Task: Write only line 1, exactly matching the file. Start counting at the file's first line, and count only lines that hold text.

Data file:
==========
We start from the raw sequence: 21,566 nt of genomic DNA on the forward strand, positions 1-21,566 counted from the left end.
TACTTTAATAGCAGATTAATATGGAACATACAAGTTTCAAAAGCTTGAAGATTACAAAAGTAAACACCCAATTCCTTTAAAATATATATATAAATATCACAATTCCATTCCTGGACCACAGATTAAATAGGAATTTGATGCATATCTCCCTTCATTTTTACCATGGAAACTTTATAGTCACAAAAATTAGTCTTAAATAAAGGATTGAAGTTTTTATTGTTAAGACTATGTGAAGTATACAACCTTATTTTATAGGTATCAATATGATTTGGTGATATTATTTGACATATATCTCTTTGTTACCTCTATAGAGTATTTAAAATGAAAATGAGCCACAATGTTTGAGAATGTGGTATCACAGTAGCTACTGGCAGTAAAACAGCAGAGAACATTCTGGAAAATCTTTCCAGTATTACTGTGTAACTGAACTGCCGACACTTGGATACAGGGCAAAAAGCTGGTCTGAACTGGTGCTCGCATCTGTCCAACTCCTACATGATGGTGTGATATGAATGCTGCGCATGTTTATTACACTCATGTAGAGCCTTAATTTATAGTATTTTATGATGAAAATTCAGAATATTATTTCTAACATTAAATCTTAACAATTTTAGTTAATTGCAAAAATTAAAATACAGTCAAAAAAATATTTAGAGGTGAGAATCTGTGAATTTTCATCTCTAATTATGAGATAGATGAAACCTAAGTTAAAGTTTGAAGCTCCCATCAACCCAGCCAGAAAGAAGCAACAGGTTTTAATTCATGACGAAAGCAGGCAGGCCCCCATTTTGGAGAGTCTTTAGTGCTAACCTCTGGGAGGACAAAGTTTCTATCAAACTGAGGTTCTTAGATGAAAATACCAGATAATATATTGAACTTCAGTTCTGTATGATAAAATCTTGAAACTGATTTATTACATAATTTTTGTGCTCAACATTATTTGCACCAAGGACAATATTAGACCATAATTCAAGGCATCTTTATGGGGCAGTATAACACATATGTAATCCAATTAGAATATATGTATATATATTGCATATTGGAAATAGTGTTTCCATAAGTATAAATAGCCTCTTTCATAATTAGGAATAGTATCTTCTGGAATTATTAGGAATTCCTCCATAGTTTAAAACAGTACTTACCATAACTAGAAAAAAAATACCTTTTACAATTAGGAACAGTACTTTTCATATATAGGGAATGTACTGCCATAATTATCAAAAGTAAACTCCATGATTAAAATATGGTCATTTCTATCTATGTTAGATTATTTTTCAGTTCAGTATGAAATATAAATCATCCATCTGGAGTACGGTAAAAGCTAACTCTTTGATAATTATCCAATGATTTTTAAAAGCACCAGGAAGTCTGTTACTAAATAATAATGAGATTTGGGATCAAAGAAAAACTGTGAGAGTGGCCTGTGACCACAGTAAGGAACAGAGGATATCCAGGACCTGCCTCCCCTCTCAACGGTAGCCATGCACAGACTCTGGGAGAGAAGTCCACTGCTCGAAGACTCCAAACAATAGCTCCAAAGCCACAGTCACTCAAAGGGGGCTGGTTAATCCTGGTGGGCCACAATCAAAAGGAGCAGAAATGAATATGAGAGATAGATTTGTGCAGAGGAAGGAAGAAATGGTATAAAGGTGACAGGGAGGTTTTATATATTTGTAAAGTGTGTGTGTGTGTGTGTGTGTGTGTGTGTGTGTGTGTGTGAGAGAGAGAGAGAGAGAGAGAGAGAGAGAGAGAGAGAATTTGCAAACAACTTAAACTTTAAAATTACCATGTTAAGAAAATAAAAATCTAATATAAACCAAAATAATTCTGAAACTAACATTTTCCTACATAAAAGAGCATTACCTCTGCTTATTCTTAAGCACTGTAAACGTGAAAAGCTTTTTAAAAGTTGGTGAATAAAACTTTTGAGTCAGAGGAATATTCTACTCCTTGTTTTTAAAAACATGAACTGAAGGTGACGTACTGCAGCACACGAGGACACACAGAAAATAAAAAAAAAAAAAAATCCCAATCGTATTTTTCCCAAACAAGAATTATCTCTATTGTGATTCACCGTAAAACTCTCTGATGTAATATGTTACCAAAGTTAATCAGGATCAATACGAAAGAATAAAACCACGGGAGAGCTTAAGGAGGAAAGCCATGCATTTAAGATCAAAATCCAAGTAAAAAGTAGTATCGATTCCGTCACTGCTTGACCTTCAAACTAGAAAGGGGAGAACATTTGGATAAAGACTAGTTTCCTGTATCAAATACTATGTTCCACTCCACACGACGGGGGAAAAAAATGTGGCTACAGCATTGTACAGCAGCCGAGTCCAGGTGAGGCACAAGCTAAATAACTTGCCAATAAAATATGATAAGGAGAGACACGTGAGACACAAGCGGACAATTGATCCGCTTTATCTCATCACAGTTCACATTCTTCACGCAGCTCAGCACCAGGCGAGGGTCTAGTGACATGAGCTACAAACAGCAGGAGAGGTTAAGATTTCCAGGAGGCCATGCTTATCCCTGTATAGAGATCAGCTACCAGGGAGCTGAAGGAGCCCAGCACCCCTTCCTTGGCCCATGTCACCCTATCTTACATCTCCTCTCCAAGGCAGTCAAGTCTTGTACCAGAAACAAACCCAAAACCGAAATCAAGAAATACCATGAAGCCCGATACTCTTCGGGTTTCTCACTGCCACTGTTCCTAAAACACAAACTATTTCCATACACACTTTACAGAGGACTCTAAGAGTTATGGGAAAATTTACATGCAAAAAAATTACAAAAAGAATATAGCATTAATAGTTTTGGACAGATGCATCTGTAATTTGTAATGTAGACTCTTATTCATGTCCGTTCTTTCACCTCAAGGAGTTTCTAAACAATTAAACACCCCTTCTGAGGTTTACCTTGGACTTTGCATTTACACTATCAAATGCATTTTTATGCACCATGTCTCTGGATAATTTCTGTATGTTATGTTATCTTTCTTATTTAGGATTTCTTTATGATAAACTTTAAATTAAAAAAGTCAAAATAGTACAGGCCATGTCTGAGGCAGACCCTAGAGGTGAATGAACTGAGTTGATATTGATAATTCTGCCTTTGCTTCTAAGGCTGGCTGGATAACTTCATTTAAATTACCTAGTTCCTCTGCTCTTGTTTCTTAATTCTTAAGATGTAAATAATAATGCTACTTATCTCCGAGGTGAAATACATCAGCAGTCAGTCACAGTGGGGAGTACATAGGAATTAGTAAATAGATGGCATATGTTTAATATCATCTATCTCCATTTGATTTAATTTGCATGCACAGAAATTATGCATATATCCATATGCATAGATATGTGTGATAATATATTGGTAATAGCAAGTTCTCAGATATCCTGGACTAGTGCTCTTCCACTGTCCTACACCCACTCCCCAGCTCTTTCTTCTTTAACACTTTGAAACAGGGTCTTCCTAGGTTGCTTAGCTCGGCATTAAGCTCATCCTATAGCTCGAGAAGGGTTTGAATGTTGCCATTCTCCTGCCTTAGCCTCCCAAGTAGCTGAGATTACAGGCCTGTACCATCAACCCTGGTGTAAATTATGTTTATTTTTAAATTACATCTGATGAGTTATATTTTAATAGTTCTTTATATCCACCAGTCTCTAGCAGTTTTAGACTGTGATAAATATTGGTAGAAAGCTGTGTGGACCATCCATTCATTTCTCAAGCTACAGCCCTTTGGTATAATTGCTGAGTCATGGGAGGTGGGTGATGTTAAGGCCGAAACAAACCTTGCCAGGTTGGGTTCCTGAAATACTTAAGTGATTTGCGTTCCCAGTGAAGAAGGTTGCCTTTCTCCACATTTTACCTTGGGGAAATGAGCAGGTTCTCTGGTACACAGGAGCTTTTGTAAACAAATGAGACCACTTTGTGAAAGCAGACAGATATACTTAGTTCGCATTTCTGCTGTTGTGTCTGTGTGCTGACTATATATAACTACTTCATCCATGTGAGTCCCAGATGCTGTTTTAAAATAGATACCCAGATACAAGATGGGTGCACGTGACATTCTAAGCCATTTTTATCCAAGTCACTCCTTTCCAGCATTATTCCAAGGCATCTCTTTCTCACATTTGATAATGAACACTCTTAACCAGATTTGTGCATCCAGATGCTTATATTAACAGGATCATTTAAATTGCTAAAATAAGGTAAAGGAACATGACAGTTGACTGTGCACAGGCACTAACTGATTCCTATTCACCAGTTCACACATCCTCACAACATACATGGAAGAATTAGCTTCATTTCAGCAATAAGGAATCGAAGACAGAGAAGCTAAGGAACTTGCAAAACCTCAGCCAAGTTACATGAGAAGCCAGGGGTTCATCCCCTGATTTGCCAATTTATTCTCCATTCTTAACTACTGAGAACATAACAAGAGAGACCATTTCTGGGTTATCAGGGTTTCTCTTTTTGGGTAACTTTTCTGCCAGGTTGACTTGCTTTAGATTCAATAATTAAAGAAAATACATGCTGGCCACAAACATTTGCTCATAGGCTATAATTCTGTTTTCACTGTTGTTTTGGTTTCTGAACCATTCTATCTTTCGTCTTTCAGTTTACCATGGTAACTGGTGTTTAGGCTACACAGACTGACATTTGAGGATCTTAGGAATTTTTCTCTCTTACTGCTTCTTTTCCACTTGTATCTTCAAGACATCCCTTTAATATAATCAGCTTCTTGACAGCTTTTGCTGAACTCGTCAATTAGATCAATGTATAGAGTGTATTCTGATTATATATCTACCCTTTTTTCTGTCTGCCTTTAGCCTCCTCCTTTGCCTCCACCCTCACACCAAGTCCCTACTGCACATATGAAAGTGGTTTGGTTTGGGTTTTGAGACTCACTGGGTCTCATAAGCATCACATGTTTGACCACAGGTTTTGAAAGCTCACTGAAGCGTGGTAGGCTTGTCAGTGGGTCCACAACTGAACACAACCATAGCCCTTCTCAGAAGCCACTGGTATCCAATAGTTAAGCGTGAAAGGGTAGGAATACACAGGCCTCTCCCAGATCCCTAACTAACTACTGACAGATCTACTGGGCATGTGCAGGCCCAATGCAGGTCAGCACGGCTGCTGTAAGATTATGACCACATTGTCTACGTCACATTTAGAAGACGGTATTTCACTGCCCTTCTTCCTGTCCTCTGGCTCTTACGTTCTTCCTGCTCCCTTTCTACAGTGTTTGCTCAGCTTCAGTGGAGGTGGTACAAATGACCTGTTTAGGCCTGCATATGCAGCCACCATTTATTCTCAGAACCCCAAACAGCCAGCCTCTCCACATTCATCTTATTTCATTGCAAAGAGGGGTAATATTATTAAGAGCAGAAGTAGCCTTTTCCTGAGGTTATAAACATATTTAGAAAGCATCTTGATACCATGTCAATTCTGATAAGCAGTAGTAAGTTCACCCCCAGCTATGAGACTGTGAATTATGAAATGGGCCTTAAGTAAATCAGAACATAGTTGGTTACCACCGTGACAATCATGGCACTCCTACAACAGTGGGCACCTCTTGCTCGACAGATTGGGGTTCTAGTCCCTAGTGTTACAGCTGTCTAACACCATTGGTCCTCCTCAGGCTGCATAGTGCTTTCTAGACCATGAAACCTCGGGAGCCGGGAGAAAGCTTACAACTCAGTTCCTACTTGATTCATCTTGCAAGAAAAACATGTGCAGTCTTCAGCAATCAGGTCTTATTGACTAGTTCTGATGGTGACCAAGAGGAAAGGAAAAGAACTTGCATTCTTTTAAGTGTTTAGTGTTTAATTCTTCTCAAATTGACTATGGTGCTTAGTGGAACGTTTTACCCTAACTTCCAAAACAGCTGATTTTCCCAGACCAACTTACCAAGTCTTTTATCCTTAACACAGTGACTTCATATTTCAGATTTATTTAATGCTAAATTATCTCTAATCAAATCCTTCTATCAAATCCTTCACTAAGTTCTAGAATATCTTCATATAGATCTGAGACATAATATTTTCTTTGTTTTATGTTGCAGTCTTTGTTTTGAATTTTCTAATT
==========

We start from the raw sequence: 21,566 nt of genomic DNA on the forward strand, positions 1-21,566 counted from the left end.